So I've had a Bamboo CTH-470 for a minute, a little 6 x 4, and I've really enjoyed using it, but the time had come for it to be replaced. First, it was breaking. The mini-USB connection had gotten all loose and stupid, and had to be propped up with something for it to actually work. Second, I wanted more space to work with. I was ready for an upgrade.
I went with the Bamboo Capture for my first tablet because the price was right, and it was a Wacom. I've always heard such great things about this company's reliability. Refurbished, the CTH-470 cost me about $90USD, and I knew that if I wanted a size bigger, I was going to end up spending more money.
I don't know if you've ever looked at bigger Wacoms, but even used these things cost a pretty penny. When I discovered that the cheapest version I could find of the size I wanted was $500USD, I began looking at alternatives.
And that's how I ended up with a Huion H610PRO, in glorious 10 x 6 size.
I was nervous, worried that I'd taken some risk by buying from some Hong Kong based company instead of Wacom (whose parts are probably made in Hong Kong anyway.) and had constant anxiety-scenarios running through my head where the damn thing was broken, or just wouldn't work for whatever reason. I had taken necessary precautions, including purchasing an extra warranty for my new tablet and carefully reading all the reviews and advice, but, oh boy, I was anxious.
See, it just didn't seem right to me, because this enormous tablet cost $90USD,
just like my first (much smaller!) Wacom. Something about this, I decided, COULDN'T be right.
But the results are speaking for themselves. After a (slightly more complicated than the Wacom's) installation, I've quickly come to love my Huion tablet.Installation
Huion drivers are not for the sheeply. You can't just rip open the box and start shoving USB cords into slots like an impatient maniac. Before your Huion gets plugged in, you must go through and remove your previous tablet drivers, download the newest drivers from Huion's website, and install them. I did it right the first time, but some of the reviews had horror stories of not getting the Huion to work at all after a moment of thoughtless hurry. (A lot of reviews mentioned a language barrier problem, but I have added a bit at the bottom to address that. I think Huion has already addressed these complaints and if you bring your issues to them on platforms like Tumblr or dA rather than calling them, the language barrier ceases entirely to be an issue.) Wacom drivers are hella easy (despite the fact that your Wacom tablet uninstaller doesn't REMOVE them and you must manually hunt them down and remove them yourself) and very forgiving. The Huion is not a bad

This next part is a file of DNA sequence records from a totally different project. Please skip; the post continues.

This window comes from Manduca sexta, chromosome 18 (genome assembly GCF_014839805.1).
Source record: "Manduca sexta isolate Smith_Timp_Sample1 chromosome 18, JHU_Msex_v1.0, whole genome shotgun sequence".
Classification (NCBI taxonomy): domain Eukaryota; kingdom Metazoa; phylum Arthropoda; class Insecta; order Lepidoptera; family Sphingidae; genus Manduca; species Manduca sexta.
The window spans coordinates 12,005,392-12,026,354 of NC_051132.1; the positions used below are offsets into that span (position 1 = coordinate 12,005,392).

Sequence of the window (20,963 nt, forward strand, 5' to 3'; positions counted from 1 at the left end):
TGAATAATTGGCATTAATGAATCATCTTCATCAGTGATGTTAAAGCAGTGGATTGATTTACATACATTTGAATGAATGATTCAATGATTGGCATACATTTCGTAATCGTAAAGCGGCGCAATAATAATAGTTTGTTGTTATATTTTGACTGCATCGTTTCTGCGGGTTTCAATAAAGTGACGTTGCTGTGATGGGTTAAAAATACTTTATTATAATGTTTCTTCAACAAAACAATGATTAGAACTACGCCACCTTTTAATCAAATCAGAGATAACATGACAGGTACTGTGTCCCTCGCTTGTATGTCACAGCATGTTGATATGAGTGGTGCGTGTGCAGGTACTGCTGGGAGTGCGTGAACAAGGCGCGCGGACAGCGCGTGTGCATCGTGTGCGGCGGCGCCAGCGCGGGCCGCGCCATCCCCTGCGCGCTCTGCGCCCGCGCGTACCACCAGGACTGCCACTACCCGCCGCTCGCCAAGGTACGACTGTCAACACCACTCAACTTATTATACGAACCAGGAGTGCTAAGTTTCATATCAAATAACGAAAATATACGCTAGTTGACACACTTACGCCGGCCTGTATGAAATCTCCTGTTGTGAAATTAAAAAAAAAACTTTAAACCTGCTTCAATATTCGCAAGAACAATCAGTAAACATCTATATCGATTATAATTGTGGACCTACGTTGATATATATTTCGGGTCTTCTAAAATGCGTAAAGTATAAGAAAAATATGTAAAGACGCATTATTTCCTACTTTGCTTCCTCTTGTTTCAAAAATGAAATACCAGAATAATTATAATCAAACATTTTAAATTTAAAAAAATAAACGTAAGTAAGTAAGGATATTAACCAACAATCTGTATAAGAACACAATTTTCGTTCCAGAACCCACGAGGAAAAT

choice, but, as I said, it requires a slightly more involved installation than the Wacom does.Surface
These things feel different. The Wacom's surface is hard and kind of slick and took some getting used to for me to sketch on. I used to have to put a piece of paper over it so I could have that tooth-feel. By contrast, the Huion surface feels almost soft, with a slight give as though you're sketching on a large pad of paper. I had gotten used to using the Wacom and had to warm up to the Huion.Buttonzzzzz
The Wacom CTH-470 has four buttons, and I only ever used one of them: Whichever one toggled off the 'touch' function. There's a lot more buttons on the Huion, but I confess that I generally only use the zooms and forget about the function ones. It's just not something I've ever been keen on using.Stylus